We currently have 6 shooting lanes, which are swapped beween 10 metres, 6 yards, or both, depending on what discipline members wish to shoot.


A description of each discipline is below.

10m Pistol and Rifle Shooting


10 Metre Air Pistol/Air Rife is an Olympic shooting event governed by the International Shooting Sport Federation (ISSF), and is shot with 4.5 mm (or .177) calibre air guns at a distance of 10 metres (10.94 yards).


There are some restrictions on the pistol, and it must be operated by one hand only from a standing, unsupported position. The shooter decides his or her own tempo.


Rifles cannot weigh more than 5.5kg (12.13lbs), and must be shot from a standing position. The use of specialised clothing is allowed to improve the stability of the shooting position and prevent chronic back injury which can be caused by the asymmetric offset load on the spine when the rifle is held in position.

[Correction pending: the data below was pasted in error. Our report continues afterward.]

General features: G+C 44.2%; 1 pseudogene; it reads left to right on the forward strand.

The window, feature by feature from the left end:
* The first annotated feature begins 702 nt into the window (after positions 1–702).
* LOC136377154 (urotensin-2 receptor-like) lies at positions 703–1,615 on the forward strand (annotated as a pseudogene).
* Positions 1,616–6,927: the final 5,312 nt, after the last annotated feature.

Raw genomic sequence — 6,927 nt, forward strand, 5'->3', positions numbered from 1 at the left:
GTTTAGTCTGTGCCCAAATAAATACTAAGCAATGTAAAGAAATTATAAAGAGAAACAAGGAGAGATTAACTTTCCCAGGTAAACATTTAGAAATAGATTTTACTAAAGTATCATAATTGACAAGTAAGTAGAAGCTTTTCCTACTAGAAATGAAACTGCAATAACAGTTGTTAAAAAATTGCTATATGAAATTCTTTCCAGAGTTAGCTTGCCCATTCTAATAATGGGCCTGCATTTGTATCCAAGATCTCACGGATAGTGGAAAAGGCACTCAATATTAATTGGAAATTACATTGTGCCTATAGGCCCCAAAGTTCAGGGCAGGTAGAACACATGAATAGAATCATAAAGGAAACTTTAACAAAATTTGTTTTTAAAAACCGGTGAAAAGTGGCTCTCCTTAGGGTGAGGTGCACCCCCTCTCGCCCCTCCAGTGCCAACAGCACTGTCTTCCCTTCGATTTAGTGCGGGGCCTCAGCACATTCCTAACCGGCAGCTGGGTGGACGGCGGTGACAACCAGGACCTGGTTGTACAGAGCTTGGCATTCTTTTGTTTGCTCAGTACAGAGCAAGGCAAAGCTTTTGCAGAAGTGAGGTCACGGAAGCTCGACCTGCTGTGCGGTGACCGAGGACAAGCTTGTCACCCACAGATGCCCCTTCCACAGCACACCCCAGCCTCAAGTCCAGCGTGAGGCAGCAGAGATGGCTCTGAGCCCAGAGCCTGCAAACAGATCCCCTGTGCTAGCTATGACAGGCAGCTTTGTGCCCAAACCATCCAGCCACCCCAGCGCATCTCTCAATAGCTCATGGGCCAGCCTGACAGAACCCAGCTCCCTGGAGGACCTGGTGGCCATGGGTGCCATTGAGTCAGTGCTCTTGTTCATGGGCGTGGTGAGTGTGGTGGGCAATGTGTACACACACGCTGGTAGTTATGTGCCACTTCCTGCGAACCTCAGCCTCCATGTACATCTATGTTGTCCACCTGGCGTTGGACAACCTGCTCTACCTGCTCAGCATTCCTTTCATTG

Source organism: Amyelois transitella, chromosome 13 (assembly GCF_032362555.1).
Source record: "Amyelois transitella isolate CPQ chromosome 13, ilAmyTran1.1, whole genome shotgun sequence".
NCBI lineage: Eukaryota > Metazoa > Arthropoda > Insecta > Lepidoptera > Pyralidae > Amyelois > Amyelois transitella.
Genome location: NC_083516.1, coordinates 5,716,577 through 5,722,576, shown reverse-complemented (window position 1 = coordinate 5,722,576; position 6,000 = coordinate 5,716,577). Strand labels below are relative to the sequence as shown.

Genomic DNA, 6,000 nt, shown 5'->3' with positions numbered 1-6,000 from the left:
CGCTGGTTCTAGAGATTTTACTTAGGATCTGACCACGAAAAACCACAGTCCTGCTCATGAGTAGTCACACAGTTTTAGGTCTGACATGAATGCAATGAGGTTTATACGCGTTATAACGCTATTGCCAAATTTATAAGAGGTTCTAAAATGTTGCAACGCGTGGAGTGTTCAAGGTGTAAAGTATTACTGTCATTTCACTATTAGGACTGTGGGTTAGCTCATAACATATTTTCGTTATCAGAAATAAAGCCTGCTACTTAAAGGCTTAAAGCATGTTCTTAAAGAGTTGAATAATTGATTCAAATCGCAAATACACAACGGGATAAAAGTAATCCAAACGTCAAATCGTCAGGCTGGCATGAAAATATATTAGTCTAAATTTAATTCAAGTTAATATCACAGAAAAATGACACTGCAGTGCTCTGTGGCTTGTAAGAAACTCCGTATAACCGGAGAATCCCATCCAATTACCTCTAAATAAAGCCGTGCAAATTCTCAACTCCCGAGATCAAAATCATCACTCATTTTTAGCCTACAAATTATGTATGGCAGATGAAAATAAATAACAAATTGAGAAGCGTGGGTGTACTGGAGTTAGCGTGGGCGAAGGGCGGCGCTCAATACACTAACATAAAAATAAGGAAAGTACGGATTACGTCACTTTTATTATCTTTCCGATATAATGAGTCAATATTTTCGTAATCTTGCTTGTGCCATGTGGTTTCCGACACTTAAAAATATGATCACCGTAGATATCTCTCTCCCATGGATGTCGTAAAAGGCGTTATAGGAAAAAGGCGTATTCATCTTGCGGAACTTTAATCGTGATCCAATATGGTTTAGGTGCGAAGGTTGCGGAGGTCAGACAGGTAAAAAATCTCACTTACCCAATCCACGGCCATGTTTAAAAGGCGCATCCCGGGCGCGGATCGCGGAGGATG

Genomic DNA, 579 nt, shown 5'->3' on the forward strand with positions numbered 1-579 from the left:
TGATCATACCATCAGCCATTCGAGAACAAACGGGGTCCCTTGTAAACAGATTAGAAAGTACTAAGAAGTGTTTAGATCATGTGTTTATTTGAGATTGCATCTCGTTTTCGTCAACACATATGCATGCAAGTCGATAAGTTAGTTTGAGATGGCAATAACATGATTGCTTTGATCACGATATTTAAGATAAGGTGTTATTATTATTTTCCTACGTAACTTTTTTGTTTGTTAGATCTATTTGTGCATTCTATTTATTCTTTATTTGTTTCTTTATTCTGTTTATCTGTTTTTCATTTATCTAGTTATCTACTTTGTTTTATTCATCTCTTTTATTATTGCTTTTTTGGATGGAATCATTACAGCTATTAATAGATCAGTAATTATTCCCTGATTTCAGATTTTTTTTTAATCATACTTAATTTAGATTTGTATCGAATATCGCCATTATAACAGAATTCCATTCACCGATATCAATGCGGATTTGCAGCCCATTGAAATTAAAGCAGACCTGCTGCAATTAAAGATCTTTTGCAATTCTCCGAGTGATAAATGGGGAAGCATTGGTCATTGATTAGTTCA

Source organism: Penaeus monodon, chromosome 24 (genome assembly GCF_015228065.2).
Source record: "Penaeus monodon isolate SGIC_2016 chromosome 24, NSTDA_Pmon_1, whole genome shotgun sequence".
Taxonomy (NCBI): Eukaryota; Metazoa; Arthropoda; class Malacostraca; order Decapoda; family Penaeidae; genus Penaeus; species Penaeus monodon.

The major competitions are the Olympic Games every four years and the ISSF World Shooting Championships every four years. In addition, the event is included in the  ISSF World Cup  and in continental championships, as well as in many other international and national competitions. It is an indoor sport, and on the highest level electronic targets are used instead of the traditional paper targets.


The NMTC currently shoots in the Dorset League, and inter club.

6 Yard Pistol Shooting


Originally organised by the NSRA.


More information to follow.

6 Yard Bell Target Shooting


At the end of the 19th century and in the first half of the 20th century, thousands of people in Wolverhampton, the Black Country and Birmingham, as well as other parts of the UK, engaged in shooting air rifles at a "bell target" – a metal target with a tiny hole at the bull’s eye.


If you hit the bull, a bell behind the hole rang. This form of target shooting was engaged in, mainly in pubs, all over the area, with hundreds of teams organised into dozens of leagues.


It was a form of marksmanship which was of great social significance to the working classes of the area and which served the country well in war.


Rules do vary, slightly, around the Country.